U.S. finance reform bill may ban ‘naked’ credit default swaps
WASHINGTON, July 21 (Reuters) – An omnibus financial reform bill in the U.S. House of Representatives would require that over-the-counter derivatives go through clearinghouses and probably ban “naked” credit default swaps, the chairman of the House Agriculture Committee said on Tuesday.
Collin Peterson said he and Financial Services Committee Chairman Barney Frank were in agreement on steps for a bill that would be the product of their panels. They share oversight of futures and equities markets.
“We will have one big bill this fall,” Peterson told reporters.
The over-the-counter derivatives market, which has a global notional value of $450 trillion, is now largely unregulated. The market includes credit default swaps (CDS), the financial instruments blamed for spreading the risks of bad mortgages in the financial crisis, often with high leverage.
A naked credit default swap is a CDS for which a trader or investor does not hold the underlying asset being insured, such as a bond.
The House Financial Services Committee was scheduled to begin drafting a financial reform bill later this week.
The Agriculture Committee passed a bill in mid-February that requires clearing of OTC derivatives and strengthening of U.S. anti-speculation rules. The two bills will be merged, said Peterson.
He said the reform will would spell out jurisdictional boundaries of the Securities and Exchange Commission and the Commodities Future Trading Commission over OTC derivatives and create a coordinating council to resolve any disputes over which agency would regulate a derivative.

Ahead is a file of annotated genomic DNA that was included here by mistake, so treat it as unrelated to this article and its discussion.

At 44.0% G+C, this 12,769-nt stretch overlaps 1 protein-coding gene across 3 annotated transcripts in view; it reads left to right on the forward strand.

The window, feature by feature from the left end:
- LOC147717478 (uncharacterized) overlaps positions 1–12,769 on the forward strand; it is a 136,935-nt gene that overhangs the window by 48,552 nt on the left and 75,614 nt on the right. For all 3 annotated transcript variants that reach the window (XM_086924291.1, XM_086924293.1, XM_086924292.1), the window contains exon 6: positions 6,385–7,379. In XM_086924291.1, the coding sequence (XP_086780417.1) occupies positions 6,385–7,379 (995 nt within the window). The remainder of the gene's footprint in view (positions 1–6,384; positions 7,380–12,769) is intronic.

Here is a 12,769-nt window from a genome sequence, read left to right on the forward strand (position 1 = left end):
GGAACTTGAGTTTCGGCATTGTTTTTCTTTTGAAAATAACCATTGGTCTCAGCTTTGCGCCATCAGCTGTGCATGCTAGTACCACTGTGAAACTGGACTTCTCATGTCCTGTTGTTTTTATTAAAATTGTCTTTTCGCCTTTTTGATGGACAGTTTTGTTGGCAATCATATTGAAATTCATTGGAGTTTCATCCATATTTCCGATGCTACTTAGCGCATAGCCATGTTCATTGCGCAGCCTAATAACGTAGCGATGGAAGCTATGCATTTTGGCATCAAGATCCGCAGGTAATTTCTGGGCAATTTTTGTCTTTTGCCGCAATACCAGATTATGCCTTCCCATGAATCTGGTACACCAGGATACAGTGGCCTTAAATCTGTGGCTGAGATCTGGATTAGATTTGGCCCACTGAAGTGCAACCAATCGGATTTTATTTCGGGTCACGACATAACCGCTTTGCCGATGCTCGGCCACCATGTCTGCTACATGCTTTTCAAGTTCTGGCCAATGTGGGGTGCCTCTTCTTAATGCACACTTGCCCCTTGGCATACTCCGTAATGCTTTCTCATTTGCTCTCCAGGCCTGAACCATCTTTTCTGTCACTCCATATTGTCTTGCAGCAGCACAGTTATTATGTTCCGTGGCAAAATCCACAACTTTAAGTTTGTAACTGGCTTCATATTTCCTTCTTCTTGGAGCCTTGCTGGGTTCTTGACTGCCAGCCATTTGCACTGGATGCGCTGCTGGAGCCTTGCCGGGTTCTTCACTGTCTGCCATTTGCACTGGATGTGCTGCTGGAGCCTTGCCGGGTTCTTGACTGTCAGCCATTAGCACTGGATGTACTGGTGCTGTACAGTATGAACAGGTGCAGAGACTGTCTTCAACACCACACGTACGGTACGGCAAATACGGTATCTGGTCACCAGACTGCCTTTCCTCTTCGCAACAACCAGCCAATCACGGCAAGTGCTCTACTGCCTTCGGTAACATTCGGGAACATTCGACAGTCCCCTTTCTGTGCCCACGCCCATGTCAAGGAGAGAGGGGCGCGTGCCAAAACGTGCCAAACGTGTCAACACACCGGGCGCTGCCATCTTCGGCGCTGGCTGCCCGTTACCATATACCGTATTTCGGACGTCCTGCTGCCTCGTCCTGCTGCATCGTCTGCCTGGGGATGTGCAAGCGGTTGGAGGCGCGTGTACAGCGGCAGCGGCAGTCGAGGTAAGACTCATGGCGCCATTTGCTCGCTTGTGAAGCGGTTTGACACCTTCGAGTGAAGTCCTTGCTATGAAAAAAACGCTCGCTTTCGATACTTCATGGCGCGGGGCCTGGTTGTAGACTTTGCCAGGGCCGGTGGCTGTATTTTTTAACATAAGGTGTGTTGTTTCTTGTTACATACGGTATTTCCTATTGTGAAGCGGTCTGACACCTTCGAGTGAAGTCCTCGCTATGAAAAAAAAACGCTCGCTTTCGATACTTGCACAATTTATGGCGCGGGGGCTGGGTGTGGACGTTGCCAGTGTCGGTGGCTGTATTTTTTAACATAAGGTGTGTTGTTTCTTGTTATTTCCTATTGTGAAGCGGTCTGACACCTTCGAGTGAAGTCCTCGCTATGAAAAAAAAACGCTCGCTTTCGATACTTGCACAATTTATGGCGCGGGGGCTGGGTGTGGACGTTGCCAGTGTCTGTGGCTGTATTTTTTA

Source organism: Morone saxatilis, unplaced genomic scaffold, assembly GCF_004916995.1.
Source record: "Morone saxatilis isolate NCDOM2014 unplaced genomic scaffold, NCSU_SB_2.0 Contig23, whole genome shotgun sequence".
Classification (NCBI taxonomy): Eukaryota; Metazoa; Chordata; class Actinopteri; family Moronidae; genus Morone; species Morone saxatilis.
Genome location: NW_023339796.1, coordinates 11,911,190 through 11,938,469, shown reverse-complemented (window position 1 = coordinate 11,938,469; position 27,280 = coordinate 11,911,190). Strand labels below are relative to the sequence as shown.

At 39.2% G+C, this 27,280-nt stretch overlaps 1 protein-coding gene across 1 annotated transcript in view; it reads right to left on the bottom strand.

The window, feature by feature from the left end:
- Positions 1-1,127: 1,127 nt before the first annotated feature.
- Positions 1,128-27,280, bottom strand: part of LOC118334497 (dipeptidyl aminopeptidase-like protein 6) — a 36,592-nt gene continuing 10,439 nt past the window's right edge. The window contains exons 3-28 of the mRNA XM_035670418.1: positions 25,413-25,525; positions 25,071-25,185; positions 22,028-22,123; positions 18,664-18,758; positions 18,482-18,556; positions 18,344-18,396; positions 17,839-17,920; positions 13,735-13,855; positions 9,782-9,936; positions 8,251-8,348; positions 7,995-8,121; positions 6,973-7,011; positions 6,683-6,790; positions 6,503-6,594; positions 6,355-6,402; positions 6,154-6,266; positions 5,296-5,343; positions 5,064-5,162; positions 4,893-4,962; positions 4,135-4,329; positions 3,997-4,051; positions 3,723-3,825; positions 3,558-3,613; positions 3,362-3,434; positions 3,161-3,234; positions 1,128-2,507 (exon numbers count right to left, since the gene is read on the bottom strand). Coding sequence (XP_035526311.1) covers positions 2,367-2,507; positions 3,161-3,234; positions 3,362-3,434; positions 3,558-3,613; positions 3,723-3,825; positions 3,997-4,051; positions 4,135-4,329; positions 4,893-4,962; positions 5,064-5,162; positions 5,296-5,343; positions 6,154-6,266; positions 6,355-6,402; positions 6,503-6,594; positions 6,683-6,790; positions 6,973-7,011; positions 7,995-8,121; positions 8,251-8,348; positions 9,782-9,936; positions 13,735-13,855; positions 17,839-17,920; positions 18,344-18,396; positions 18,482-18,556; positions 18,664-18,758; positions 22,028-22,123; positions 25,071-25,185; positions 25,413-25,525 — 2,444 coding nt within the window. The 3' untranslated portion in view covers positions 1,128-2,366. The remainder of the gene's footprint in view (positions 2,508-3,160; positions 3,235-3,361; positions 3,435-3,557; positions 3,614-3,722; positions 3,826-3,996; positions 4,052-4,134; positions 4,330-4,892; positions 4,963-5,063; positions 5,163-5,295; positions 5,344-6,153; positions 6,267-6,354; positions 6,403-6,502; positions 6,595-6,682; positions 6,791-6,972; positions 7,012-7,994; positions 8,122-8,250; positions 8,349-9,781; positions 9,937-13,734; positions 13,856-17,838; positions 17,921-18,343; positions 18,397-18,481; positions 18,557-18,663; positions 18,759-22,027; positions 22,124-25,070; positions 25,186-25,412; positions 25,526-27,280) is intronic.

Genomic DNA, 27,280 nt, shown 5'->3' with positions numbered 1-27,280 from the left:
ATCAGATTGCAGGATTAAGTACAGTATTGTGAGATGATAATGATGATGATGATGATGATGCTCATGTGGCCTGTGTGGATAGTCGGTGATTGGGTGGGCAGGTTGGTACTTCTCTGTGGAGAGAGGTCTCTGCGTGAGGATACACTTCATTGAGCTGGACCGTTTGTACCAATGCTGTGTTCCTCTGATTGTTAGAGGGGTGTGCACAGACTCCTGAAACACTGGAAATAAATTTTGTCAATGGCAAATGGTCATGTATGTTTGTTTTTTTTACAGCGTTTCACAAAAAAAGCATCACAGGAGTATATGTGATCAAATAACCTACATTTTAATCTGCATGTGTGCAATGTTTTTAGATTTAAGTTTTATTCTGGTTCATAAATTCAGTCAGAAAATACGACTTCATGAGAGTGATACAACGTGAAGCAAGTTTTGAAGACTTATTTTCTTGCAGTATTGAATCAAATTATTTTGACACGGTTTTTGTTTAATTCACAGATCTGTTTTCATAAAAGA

“We’re gong to have the same rules in both agencies,” said Peterson, to assure equality of regulation.
While he and Frank agree on mandatory clearing, Peterson said, the administration prefers a proposal that standardized OTC derivatives must go through clearing while customized contracts would be allowed. They would be subject to rules on reporting and capitalization.
Peterson said the administration approach left too much leeway for oversight.
“Barney and I are going to have mandatory clearing,” said Peterson. Under that approach, all contracts would go to central counterparties. If a clearinghouse rejected a contract as being specialized, the SEC or CFTC would set the margin and collateral requirements for it.
“I imagine SEC and CFTC will set higher margins” and reserves, said Peterson.
The Agriculture Committee bill passed in February would allow the CFTC to suspend trading of “naked” credit default swaps (CDS). The reform bill would go a step farther, said Peterson — “We’ll probably ban naked credit default swaps.”
A ban on speculative CDS trading could drive investors away from the CDS market and shrink its volume, said John Jay, senior analyst at Aite group in Boston.
Joel Telpner, a partner at the New York law firm of Mayer Brown, said it would be difficult to shoe-horn all OTC derivatives through clearinghouses. Some contracts are so specialized in their terms, they will not be suitable for clearing, he said.
“As long as you have regulation and comparable capital requirements for derivatives that aren’t centrally cleared they shouldn’t be a systemic risk,” he said.